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IAUC 4790: V404 Cyg = GS 2023+338; 1988k; Occn OF 28 SGR BY SATURN ON 1989 JULY 2-3

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                                                  Circular No. 4790
Central Bureau for Astronomical Telegrams
Postal Address: Central Bureau for Astronomical Telegrams
Smithsonian Astrophysical Observatory, Cambridge, MA 02138, U.S.A.
Telephone 617-495-7244/7440/7444 (for emergency use only)
TWX 710-320-6842 ASTROGRAM CAM     EASYLINK 62794505

V404 CYGNI = GS 2023+338
     R. M. Hjellming, National Radio Astronomy Observatory; X.-h. Han,
NRAO and Beijing Observatory; and F. A. Cordova, Los Alamos National
Laboratory, communicate: "VLA observations show a strong, variable
radio source at R.A. = 20 22 06.30, Decl. = +33 42 16.3 (equinox
1950.0, uncertainty 1"), coincident with the optical position of Nova
V404 Cyg 1938.  Preliminary analysis shows that on May 30.19 UT the
flux was 1.6, 1.2 and 1.1 Jy at frequencies of 4.9, 8.4 and 14.9 GHz,
respectively.  By June 1.33 UT the first two had changed to 0.098 and
0.08 Jy.  These data may indicate the rapid decay stage of an
expanding synchrotron-radiating source that is much stronger than the
radio counterparts of the x-ray transients A0620-00, GS2000+25 and Cen
X-4 (Hjellming et al. 1988, Ap.J. 335, L75).  However, the apparent
radio spectra are unusual for x-ray transients, so there could be
sparse sampling of more erratic variability of a complex source.  In
any case, the radio position and variability indicate that our object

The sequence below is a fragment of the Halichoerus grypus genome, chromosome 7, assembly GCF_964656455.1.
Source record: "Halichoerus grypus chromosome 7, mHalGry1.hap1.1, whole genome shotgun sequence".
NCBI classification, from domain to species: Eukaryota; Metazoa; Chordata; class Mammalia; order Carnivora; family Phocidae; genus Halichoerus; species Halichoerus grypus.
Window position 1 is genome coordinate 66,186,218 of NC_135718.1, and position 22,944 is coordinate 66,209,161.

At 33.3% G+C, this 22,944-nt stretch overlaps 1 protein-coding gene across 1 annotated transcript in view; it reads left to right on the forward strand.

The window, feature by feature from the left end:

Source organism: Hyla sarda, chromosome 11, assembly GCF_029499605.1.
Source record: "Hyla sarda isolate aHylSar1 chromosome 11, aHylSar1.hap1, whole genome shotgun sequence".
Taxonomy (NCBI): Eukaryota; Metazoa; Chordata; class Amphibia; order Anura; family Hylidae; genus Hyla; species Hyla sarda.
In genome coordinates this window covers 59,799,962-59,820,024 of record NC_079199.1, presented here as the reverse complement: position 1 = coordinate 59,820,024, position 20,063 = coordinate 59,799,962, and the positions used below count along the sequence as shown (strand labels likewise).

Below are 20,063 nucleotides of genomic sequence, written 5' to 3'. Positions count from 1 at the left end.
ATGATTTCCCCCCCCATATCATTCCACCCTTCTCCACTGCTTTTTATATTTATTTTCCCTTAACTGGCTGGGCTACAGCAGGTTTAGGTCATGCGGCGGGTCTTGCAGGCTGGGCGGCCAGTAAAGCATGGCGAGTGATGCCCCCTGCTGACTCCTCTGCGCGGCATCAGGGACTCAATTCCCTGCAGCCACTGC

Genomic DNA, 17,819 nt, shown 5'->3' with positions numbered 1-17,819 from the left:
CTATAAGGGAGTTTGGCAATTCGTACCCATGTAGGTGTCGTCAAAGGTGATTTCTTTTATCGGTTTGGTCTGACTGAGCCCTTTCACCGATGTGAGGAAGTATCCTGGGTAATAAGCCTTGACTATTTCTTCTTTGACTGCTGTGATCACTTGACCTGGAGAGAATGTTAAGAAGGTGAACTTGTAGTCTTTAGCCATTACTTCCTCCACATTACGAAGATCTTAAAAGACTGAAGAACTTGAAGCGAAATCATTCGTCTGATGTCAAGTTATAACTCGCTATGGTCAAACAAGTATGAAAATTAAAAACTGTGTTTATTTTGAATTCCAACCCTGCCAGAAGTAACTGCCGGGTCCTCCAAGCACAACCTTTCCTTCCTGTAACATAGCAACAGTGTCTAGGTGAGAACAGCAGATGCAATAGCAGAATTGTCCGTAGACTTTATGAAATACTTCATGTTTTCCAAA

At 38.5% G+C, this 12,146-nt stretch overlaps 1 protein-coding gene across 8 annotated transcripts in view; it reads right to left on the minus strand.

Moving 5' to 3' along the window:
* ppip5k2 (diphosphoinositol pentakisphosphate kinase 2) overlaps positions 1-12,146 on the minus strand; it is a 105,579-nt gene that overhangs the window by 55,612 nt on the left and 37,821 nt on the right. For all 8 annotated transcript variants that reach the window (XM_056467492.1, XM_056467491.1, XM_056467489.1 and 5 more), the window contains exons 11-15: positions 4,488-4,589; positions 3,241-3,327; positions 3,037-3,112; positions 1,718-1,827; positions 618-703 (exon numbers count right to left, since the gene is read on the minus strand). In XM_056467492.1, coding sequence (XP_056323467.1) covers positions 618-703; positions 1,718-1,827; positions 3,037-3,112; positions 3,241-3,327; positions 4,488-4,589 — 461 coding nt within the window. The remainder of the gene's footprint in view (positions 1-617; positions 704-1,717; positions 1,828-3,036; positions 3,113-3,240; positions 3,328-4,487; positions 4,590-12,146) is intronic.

is the radio counterpart of the current outburst of V404 Cyg = GS
2023+338.  VLA observations will continue every few to several days
for at least the next few weeks."

     G. M. Hurst, Basingstoke, England, reports the following preliminary
photometry from photographs by M. Mobberley, Chelmsford: May 26.99 UT,
12.8 (revision to IAUC 4783); 27.96, 12.5; 28.98, 11.9; 29.96, 12.5.

     With reference to IAUC 4787, H. E. Bond, Space Telescope Science
Institute, reports that two R-band CCD images obtained with the 0.9-m
reflector at Cerro Tololo on June 2.00 UT showed an extended coma of
about 14" x 9".

     With reference to the upcoming occultation of 28 Sgr by Saturn's
rings (IAUC 4746; Dunham et al. 1989, Sky Telescope 77, 638), B.
Wallis and L. Lane, Jet Propulsion Laboratory, remark that the use of
methane-band filters at 0.89 or (particularly) 2.2 microns would
reduce contamination of the stellar signature by the scattered light
from Saturn.

1989 June 2                    (4790)              Brian G. Marsden

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